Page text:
The film version of Dennis Lehane’s creepy psychological thriller Shutter Island has taken a while to get on the big screen, but it was worth the wait. With Leonardo DiCaprio in the starring role as US Marshall Teddy Daniels, it’s one of the best psychological thrillers in quite a while. With its leisurely pace, moody ensemble and positively sinister exteriors, it’s also a nice reminder that intense movies don’t need to involve massive explosions, zombies, vampires or the wholesale slaughter of innocents.
Set during a stormy weekend in 1954, Shutter Island, located in Boston harbor, is the home of Ashcliff, a mental hospital for the criminally insane, “the only facility of its kind in the whole world: people too dangerous for anywhere else”, as Dr. Cawley (Ben Kingsley) explains to Daniels during the opening scene. Daniels, and his partner Chuck Aule (Mark Ruffalo) are Boston-based cops sent to the facility to help track down Rachel (Patricia Clarkson), an inmate and psychotic killer who has gone missing and ostensibly poses a threat to the Boston populace.
Daniels is only a few years out of the Army, where he was traumatized by his part in the liberation of the German concentration camp Dachau at the tail end of World War II. His flashbacks are shocking and create great sympathy, even as we begin to wonder who are the patients, who are the doctors, and who’s really crazy in this place?
Shutter Island isn’t a fast-paced horror film. In fact, I can’t recall a single startling scene. The feel of this extraordinarily well assembled movie is more of a slow-motion train wreck, a story that unfolds in creepy, sinister and disturbing ways, even as you realize not everything is as it seems, nor is everyone who you think they are.
Unfortunately, the ending is a big disappointment. In fact, I really want to believe that Martin Scorsese knows this and that that there’s going to be a “director’s cut” when the film comes out on DVD that will tie everything together quite well (it’d only take about 60-seconds of additional footage to do so). As it stands, you might well be pretty unhappy about a two hour film that ends in this manner. You’ve been warned.
Ashcliff is divided into three different wards: Wards A and B are for male and female patients, and the entire area looks more like a pleasant country estate than anything else, with sprawling grounds and beautifully tended flower gardens. None of the patients we see in these wards seems particularly dangerous or crazy, certainly not after ominous pronouncement by Cawley.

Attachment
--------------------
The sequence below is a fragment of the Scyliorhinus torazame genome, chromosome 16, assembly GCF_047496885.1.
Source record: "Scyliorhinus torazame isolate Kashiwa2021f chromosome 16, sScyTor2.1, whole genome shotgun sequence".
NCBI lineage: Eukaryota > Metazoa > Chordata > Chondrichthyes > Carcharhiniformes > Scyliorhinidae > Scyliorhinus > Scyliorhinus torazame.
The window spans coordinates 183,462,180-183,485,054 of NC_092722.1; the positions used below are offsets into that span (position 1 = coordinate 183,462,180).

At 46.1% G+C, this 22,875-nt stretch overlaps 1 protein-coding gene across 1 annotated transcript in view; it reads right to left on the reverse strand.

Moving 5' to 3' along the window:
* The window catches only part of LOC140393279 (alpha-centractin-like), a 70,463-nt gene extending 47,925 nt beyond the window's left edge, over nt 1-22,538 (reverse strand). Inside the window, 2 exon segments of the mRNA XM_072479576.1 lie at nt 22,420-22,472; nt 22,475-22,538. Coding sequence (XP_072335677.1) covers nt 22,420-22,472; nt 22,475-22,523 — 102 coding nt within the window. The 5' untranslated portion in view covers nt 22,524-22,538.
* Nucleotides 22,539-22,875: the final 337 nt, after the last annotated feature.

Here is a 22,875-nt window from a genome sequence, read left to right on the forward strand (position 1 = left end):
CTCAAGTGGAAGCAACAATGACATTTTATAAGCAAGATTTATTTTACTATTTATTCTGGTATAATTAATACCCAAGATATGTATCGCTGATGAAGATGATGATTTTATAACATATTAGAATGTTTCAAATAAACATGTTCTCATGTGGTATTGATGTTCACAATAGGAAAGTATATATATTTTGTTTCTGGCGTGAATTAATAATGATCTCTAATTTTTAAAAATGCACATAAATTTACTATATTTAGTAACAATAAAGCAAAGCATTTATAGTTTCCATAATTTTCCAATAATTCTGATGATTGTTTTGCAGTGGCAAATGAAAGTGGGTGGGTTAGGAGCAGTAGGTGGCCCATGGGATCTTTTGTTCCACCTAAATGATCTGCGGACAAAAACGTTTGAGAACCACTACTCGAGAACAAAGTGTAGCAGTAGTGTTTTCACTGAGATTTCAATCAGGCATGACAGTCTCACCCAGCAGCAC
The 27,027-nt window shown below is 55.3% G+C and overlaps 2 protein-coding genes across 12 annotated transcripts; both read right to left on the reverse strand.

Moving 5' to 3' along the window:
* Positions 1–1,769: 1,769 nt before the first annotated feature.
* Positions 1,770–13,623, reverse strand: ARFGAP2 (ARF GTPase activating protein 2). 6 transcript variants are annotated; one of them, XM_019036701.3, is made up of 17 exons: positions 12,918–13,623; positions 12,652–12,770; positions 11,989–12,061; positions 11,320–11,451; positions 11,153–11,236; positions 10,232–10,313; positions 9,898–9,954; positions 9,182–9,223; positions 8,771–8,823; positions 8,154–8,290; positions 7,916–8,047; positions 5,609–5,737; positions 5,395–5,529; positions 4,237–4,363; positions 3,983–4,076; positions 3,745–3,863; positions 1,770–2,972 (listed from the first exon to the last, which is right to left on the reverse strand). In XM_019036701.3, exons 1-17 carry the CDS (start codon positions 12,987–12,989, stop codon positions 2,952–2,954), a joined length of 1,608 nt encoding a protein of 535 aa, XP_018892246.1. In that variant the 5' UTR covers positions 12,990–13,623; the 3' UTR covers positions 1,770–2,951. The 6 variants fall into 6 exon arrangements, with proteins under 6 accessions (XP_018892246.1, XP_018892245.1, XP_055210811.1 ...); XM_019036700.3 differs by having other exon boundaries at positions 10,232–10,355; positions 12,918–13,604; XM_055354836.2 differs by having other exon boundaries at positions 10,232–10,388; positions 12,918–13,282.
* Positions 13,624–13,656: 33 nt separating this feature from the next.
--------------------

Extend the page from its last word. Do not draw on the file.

Ward C is another story, a former Civil War fortress with sheer multi-story walls interrupted only sporadically by tiny windows and with armed guards patrolling the roof night and day. Ward C is for the most dangerous patients and the entire building only holds 24.
Daniels (DiCaprio) interrogates Dr. Cawley (Kingsley), while Aule (Ruffalo) looks on
The residents of Ward C also including Andrew Laeddis (Elias Koteas), who set the apartment fire that killed Daniel’s wife Dolores (Michelle Williams). Aule is convinced that it’s revenge that’s brought Daniels to Shutter Island in the first place: to track down and kill Laeddis in retaliation for the death of his wife. For her part, Dolores keeps appearing in Teddy’s troubled dreams.
The dream sequences are hallucinatory and visually stunning. In one it’s raining ashes and while Teddy hugs her as tightly as he can, Dolores turns to dust and crumbles away. In another he revisits Dachau but finds that it’s an even more surreal world. In a film about sanity and insanity, you’ll do well to pay close attention to what happens – and who shows up – in these dreams, as they are clues to what’s actually happening in the story.
Another clue that appears early in the film about what’s transpiring is when Cawley explains to the Marshalls that the problem they’re having trying to help the vanished Rachel is “her refusal to acknowledge her crime.” Shutter Island is ultimately about the moral grey area between those who admit their crimes and those who aren’t even aware that they were involved in a crime, let alone acknowledge what they’ve done.
To be fair, Shutter Island is a difficult story to tell on screen, because the weirder it gets, the more internal inconsistencies appear and the more you risk the danger of toying with the viewer. What if the scene you just saw wasn’t real? And the one before it? What if later you realize that they actually were real? After a while, it just ends up being confusing. For example, we gain great sympathy for Daniels through his traumatic flashbacks from the War, but are they real? Did he really experience the liberation of Dachau while in the Army?
I’m already a big fan of Ben Kingsley, ever since his brilliant work in Gandhi, but in addition to his great, menacing performance, I have to compliment the entire cast: it’s distressingly rare that a film comes out where every performance is great, but from DiCaprio and Ruffalo on down the list, everyone really digs into their part and brings it to life, innocent or sinister.
The surprise twist in the film was cool too, though I won’t reveal it here. My disappointment with Shutter Island was that the ending didn’t tap into the inherent ambiguity of a story about truth and fantasy, about reality and hallucinations, about paranoid delusions and secrets too horrible to share. It could have but instead we’re left with a film that is beautifully assembled, stunningly photographed, superbly acted yet a bit of a let down. I’ll recommend it nonetheless and will be curious to see what you thought of the last twenty minutes after you’ve seen it too, dear reader.